Skip to main content

Religion and ignorance killed those kids, not faith.

Matthew Syed wrote eloquently in the Times:
"The problem in the Middle East is not with Sunnis, Shias or even Isis. It's with religion itself. The Bible like the Koran, has elements that can be interpreted as authorising violence; if Christianity in the West has caused less bloodshed in recent centuries, it's only because it has become less religious. The more "revealed truth" gives way to Enlightenment ideals of evidence and reason, the less followers of a given creed kill those who take a different view."
Today we heard the disgusting and tragic news that yet another school has been bombed by Boko Haram. 47 children were killed and countless severely injured at a science and technology school in Nigeria. This is the most recent in a series of vile horrors committed by these madmen in the name of their deranged version of Islam. As Syed says, it's not the books they believe in that are the problem. It's the mad interpretation they put on their contents for the sole purpose of perpetuating that interpretation.

I have often written about the importance of education to help and encourage young people to ask questions. By thinking for themselves and not blindly accepting the religions of their parents and tribal leaders, we might just be able to encourage enough young men to question whether they will definitely be martyred in heaven to take the wind out of the sails of Boko Haram, Isis et al.

So where ignorance is the engine that sustains these organisations, its fuel is poverty. Hopelessness and despair drive people into the hands of religions. It's their ultimate hope to protect their children and to better their lives. Because nothing else they can do will help them. They can't work any longer or harder. All they've got to look forward to is a hand-to-mouth existence, if they're lucky, and most likely an early death from a preventable disease. No wonder it's so easy to sell them eternal salvation and other ancient fairy stories believed by the only people they've ever trusted. And without any evidence that their religious leaders don't have all the answers to the world's mysteries, why question them? Indeed how do you question them? And why would the religious leaders themselves question what they have been taught as Truth. They simply do not have the ability to question ancient guesswork. In highly educated parts of the world like Europe, many religious leaders do healthily question their faiths. Faith must always be questioned. It's why it's called 'faith' and not 'fact'.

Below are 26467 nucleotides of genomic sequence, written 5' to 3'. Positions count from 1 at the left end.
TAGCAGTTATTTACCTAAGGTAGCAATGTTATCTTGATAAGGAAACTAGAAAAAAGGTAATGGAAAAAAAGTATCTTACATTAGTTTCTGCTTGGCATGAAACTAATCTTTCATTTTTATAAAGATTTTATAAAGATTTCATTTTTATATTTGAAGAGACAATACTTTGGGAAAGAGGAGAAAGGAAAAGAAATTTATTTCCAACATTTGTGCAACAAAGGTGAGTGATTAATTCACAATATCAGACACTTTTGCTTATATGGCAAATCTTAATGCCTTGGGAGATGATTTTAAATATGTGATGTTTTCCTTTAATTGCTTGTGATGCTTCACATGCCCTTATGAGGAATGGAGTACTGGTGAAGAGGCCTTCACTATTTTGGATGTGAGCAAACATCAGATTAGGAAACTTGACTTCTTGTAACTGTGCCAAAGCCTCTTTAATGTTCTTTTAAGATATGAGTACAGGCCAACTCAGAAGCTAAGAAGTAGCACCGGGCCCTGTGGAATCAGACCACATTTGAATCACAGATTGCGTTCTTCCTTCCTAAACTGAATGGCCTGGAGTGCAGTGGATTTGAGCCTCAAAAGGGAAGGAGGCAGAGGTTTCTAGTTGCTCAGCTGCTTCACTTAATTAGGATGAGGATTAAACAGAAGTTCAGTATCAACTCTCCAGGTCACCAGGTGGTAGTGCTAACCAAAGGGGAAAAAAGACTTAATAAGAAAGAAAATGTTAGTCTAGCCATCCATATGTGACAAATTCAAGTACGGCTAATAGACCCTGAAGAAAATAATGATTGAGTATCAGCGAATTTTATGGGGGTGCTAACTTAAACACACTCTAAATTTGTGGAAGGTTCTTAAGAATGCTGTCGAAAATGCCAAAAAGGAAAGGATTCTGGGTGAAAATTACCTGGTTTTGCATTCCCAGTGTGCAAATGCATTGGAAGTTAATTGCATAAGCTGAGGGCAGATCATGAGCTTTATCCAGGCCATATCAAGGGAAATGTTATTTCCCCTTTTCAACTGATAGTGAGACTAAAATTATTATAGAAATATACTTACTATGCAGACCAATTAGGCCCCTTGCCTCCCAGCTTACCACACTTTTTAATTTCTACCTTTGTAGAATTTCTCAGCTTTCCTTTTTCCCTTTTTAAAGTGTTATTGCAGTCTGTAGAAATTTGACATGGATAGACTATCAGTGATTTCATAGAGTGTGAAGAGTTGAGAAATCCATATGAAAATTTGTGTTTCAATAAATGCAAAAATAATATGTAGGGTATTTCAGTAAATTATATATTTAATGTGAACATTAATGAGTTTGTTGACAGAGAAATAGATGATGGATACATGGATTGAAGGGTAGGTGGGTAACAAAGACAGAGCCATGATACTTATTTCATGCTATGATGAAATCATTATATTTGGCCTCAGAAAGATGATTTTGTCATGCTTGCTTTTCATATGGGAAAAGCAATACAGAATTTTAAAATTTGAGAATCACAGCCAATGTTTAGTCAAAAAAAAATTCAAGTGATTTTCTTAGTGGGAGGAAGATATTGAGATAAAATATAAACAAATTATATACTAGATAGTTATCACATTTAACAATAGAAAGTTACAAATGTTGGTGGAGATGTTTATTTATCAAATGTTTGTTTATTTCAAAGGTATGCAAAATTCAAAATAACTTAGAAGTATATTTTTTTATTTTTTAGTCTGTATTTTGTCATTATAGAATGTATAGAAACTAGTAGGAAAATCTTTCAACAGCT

Charitable provision of food and health services to redress poverty won't change anything long term. It's vital, of course, but it's not going to stop the rise of extreme religions. Education is the only way to fight back - and in a way that most parents will understand is good for their children - not withstanding that the children themselves want it. They know it holds the key for their futures, but it can also be fun and lets them play with other kids. Good teachers and good teaching provides the only proven way out of poverty.

The challenge is how to provide high quality education, safely and in a way that suits every child living in disparate parts of the world. I believe the answer lies in harnessing technology. By leap-frogging traditional education practices of gathering children around a teacher of questionable ability, technology today could be harnessed to deliver high quality teaching into challenging environments, especially refugee camps and remote villages. Wifi linked to the fast expanding availability of wireless telecom networks can combine with low cost, durable, solar-powered tablets to access a wide range of customisable lessons and other teaching resources already available on the net which pupils can select and progress in their own time either collectively or individually. Combine this, perhaps, with external teachers and other personal support specialists who can be located anywhere in the world, and we might be able to create a low-cost, high quality, accredited education service for the world’s most disadvantaged.